But if you get dr itis where you come out and have to look like your dad young rich lawyer when you're broke in, Miami may not help either. You're not living in des Moines. There's a there's a flashiness to Miami was just fun. But the culture to it, you're gonna push back, you're gonna get a lot of work to stay out of Miami beach. Yeah, this is the Ramsey show, Rachel Cruze. Ramsey personality is my co host today on the debt free line. Shani is with us in laurel Maryland with her debt free story. Haitian, e What's up? Um Nothing. I'm fine to be talking to you. Dave to you too. How much debt have you paid off kiddo?

A little over $93,000. Good for you. How long did that take? Two years and 10 months? All right. Like it. And what was your range of income during that time? Well, I started off at about 64 I finished at 170,000. Ho what happened to your income? I started my own business and uh it did really well. What are you doing business? Um I actually am an herbalist.

I saw herbal tea but I kind of do it with a hip hop flair and so I just got a lot of other interested people and just really worked on my marketing and boom. Hip hop, herbal tea is big in Maryland. Oh my gosh girl, I like it. This is very cool, good for you. So what kind of debt was the 93? Um well 73,626 was student loan um and about 11,000 was a car loan and then the rest were some credit cards, wow. So what happened, what happened three years ago that woke you up? Uh Well honestly um I was sharing a bank account with someone and they had a judgment against them and they they took the money out of my account and so I was really in a rut, I didn't have any money for anything and I realized man, this really sucks. Um and so I got more serious about paying off my debt um and just realizing how much more money I would have if I wasn't putting out so much to debt and other bills that it was, I was just working to pay bills like I didn't have anything at the end of it. To the point where when I had a mistake I lost all the money, I didn't have anything. So um it was like a scare but I got serious about my finances. Um um The total money makeover, I used it to pay off my very first car after college.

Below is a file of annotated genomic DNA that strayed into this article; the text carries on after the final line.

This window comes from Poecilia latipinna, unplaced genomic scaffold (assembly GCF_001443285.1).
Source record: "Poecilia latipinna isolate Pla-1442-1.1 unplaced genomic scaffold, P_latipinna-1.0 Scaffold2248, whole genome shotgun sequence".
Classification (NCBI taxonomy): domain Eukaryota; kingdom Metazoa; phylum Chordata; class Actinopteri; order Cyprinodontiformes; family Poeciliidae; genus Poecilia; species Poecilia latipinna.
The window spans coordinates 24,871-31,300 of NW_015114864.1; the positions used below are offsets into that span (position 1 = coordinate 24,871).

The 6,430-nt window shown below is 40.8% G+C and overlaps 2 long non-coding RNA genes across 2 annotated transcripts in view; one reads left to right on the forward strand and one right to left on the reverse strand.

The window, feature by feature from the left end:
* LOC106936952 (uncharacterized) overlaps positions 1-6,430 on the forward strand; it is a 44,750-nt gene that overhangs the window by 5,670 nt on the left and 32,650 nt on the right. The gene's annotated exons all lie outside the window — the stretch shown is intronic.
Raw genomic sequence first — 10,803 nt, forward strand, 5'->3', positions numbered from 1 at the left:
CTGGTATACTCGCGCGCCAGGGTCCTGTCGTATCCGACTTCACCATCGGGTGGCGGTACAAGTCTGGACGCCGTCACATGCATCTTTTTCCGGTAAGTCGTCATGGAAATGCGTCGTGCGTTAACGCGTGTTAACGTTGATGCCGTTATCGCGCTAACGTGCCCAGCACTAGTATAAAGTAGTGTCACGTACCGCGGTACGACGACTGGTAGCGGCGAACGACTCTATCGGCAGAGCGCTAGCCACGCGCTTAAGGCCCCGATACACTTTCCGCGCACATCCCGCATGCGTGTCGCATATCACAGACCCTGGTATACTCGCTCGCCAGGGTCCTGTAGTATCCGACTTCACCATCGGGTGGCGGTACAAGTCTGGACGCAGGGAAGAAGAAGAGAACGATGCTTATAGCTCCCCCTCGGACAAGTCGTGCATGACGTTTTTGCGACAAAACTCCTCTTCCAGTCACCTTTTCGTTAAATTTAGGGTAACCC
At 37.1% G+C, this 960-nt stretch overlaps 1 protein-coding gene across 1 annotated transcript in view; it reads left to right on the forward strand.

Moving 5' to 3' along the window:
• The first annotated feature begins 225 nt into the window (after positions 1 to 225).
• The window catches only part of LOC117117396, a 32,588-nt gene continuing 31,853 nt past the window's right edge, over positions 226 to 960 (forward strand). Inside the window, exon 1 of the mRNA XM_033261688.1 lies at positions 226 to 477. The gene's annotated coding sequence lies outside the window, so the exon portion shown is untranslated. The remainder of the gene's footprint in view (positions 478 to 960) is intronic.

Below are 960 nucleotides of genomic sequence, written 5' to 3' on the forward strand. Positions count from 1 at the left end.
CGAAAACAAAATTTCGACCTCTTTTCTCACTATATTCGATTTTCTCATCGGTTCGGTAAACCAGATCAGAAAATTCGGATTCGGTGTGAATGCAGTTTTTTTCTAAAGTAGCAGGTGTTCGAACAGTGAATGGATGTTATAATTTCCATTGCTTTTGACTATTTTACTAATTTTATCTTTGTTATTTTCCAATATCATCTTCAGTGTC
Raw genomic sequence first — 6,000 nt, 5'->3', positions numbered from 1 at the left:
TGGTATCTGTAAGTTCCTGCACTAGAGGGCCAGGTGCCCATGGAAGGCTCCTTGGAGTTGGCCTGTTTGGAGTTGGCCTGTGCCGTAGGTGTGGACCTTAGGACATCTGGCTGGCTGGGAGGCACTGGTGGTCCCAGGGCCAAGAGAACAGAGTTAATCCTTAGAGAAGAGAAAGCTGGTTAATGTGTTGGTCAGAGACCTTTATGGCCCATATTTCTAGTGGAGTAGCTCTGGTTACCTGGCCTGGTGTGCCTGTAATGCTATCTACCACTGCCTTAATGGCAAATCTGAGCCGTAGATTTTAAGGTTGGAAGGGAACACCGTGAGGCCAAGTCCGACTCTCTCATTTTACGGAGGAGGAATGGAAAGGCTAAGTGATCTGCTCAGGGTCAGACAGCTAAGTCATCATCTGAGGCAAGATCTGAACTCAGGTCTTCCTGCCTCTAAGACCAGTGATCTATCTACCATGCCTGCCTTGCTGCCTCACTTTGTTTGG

Um And then I guess I chucked it away dave and I got more debt and didn't use it for paying off my student loans. Um But it worked to pay off my my first card. So I said let me try it again even though I'm worse off now it should work. Okay good, good, good for you. How old are you? Can I ask? I just turned 34. Congratulations. That's amazing. Absolutely incredible. And from start, I mean like what happened to you three years ago and your bank accounts wiped out? I mean all of it, I'm like whoa!

I mean you started from the ground up. I mean you really you've done this, it's amazing and started your own business. I mean it's incredible. You have an amazing story. Oh thank you. Then when you put God first nothing, you can't do that right? That's good for you. Good for you. Well done. Okay. Now that you've now that you've done all of this, will you, will you go back in debt again. Oh I need therapy.